Kicking back in Kumamoto

This is it, the last post in this year’s Japan travel blog series! Back in April I travelled from Osaka to Kobe to Kyushu with my mum and sister, and you can read all about our travels here. Our last destination was Kumamoto, home of Kumamoto Castle and the iconic mascot Kumamon!

Kumamoto Castle is one of the most impressive castle in Japan, with large grounds and a variety of buildings to explore. It was constructed in the early 1600s by the local daimyo Kato Kiyomasa and its sloping stone walls and moat were particularly strategic fortifications.


Our first glimpse of Kumamoto Castle



Unfortunately, only a few of the castle’s original structures have survived the ravages of time. The original castle keep burned down in 1877 and the walls withstood a two month-long siege during the Seinan Civil War. More recently, the castle’s walls were severely damaged during the earthquakes in April 2016.  The city hopes to rebuild the main keep in three years but the surrounding grounds could take up to 20 to be fully restored.

We were in Kumamoto about two weeks before the earthquakes, so were fortunate to see the castle in its full glory during cherry blossom season. Grace was still living in Fukuoka when the earthquakes hit Kumamoto but they were felt strongly for miles, which was understandably terrifying for her. Hopefully, the restoration process will be as swift as it can be in the circumstances.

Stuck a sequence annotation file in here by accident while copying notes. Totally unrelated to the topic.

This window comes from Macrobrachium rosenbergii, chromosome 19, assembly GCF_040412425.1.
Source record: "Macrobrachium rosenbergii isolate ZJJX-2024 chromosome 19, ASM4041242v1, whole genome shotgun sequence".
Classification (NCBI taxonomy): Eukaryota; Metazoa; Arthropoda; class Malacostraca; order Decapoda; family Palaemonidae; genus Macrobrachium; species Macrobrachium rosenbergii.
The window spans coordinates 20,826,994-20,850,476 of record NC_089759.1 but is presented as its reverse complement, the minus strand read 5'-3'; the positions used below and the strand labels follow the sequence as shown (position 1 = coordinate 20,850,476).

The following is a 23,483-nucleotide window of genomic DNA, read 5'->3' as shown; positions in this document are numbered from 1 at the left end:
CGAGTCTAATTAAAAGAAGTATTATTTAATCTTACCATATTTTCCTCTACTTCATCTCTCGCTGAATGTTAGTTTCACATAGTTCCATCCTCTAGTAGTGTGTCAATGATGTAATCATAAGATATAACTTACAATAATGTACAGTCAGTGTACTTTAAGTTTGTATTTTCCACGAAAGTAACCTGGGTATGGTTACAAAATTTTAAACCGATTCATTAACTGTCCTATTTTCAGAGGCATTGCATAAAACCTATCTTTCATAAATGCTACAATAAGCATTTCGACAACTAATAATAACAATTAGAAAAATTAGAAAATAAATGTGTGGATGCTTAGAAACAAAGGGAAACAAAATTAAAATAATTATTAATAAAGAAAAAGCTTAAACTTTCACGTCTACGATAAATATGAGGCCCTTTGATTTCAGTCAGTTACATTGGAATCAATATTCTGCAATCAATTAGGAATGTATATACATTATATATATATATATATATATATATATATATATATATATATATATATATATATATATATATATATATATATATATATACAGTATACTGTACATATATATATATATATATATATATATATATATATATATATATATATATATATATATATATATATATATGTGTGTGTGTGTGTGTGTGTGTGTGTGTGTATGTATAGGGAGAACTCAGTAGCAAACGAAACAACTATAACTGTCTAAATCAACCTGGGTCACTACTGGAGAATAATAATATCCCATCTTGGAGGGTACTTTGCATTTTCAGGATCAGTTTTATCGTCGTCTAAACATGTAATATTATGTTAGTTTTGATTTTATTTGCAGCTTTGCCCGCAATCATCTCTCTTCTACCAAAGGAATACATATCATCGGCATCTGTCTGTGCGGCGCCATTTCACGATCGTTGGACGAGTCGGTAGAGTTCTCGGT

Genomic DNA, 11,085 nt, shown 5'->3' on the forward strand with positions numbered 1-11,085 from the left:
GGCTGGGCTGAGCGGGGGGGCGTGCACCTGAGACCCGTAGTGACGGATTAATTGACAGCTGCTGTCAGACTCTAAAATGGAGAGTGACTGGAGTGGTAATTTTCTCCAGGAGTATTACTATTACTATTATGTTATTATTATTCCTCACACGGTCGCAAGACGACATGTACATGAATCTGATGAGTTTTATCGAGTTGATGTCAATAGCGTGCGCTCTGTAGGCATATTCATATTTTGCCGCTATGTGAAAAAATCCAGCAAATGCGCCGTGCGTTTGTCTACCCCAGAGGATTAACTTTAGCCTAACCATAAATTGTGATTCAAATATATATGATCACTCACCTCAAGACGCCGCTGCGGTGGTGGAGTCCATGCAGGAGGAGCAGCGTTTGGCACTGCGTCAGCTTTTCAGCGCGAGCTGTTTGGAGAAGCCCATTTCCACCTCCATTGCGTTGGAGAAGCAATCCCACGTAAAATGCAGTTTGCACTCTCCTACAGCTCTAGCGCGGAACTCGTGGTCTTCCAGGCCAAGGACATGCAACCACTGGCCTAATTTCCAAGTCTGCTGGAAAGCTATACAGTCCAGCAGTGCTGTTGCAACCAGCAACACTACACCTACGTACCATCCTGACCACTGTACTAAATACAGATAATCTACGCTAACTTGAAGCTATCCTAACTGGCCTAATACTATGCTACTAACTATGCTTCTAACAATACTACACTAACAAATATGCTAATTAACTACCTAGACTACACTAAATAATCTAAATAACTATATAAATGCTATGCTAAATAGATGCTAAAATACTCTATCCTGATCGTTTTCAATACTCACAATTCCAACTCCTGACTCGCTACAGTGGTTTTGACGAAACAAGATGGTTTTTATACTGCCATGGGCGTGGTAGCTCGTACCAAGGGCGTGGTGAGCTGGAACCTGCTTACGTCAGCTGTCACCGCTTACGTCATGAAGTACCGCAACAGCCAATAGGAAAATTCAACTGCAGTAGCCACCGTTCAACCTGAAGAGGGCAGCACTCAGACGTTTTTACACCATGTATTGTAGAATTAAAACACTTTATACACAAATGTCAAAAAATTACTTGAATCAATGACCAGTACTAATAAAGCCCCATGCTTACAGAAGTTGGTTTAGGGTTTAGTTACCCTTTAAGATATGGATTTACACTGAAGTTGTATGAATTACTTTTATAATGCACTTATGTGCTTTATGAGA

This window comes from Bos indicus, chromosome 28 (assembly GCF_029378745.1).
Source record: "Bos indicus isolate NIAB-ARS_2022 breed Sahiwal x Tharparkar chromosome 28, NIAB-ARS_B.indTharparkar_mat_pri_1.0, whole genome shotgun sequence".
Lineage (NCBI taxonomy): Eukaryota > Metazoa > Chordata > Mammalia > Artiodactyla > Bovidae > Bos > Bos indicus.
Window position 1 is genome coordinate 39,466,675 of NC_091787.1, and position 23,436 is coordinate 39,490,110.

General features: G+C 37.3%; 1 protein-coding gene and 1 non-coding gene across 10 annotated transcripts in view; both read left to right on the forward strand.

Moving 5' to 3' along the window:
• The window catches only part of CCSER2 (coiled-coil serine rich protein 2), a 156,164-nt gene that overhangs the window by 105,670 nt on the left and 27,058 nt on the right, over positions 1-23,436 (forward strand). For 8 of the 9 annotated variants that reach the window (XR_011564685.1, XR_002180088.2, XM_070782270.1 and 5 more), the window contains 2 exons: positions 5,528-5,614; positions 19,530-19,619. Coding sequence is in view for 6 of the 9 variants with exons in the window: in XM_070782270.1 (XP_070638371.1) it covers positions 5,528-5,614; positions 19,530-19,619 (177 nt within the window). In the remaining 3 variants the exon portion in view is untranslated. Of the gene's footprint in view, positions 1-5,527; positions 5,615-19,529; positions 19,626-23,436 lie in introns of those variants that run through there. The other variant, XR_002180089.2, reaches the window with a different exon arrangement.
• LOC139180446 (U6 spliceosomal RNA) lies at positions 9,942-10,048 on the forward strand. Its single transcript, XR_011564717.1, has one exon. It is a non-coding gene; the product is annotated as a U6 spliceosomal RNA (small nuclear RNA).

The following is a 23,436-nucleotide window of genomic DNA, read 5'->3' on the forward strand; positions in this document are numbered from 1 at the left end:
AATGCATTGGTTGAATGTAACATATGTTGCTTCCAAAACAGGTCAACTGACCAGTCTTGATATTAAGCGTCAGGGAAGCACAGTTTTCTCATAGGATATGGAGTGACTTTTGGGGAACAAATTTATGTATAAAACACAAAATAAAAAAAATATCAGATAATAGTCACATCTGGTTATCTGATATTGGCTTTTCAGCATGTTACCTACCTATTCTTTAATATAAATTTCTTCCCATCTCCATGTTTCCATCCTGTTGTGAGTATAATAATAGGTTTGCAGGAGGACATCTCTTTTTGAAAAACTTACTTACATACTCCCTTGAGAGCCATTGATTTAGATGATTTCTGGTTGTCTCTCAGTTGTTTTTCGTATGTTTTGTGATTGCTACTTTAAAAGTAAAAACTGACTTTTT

Kumamoto in bloom





Locals enjoying hanami season!

The current palace building is constructed with original materials and methods, and houses a museum spread across several floors exhibiting weapons and information about the castle’s reconstruction, which we passed through pretty quickly because of the crowds. You’ll be rewarded with fantastic views of Kumamoto if you make it to the top.


View from the castle keep


The reconstructed Honmaru Goten Palace, another building that was sadly destroyed during the Seinan Civil War, is also worth exploring. It was created to celebrate the castle’s 400th anniversary and is opulently decorated, giving you some ideas of what a daimyo’s living quarters looked like.


Honmaru Goten Palace


Two other notable parts of the castle are the underground passage that leads to the main keep and the Uto Turret, which dates back to the time of the castle’s construction. Despite the fact that a lot of the castle is reconstructed, a visit to Kumamoto Castle still feels authentic and you can easily spend several hours exploring it.


The underground passageway



We unfortunately didn’t have time to spare in Kumamoto City itself, but we did have a good tour of the train station where we could get our Kumamon fix! Most prefectures (as well as hotels, airports, anything you can think of) in Japan have their own mascot but Kumamon’s been particularly successful and is recognised world-wide. Kumamoto prefecture created Kumamon in 2010 to promote tourism in the region and he’s generally ranked#1 Japanese mascot and Kumamon-branded merchandise has raised billions for Kumamoto. Not bad for a bear.

And with that, we’ve reached the end of the Japan holiday blog series! I feel very lucky to have visited Japan four times now but still think I’ve only scratched the surface. Visiting Tokyo for the 2020 Olympics is something I hope to be able to do, but other than that I don’t have any plans to go back to Japan any time soon because it isn’t the cheapest place to visit. I’ve enjoyed writing these travel blogs, so may use 2017 and beyond to blog about new places I’d like to visit! You can also scroll back through my previous travel blogs if you fancy some reading!

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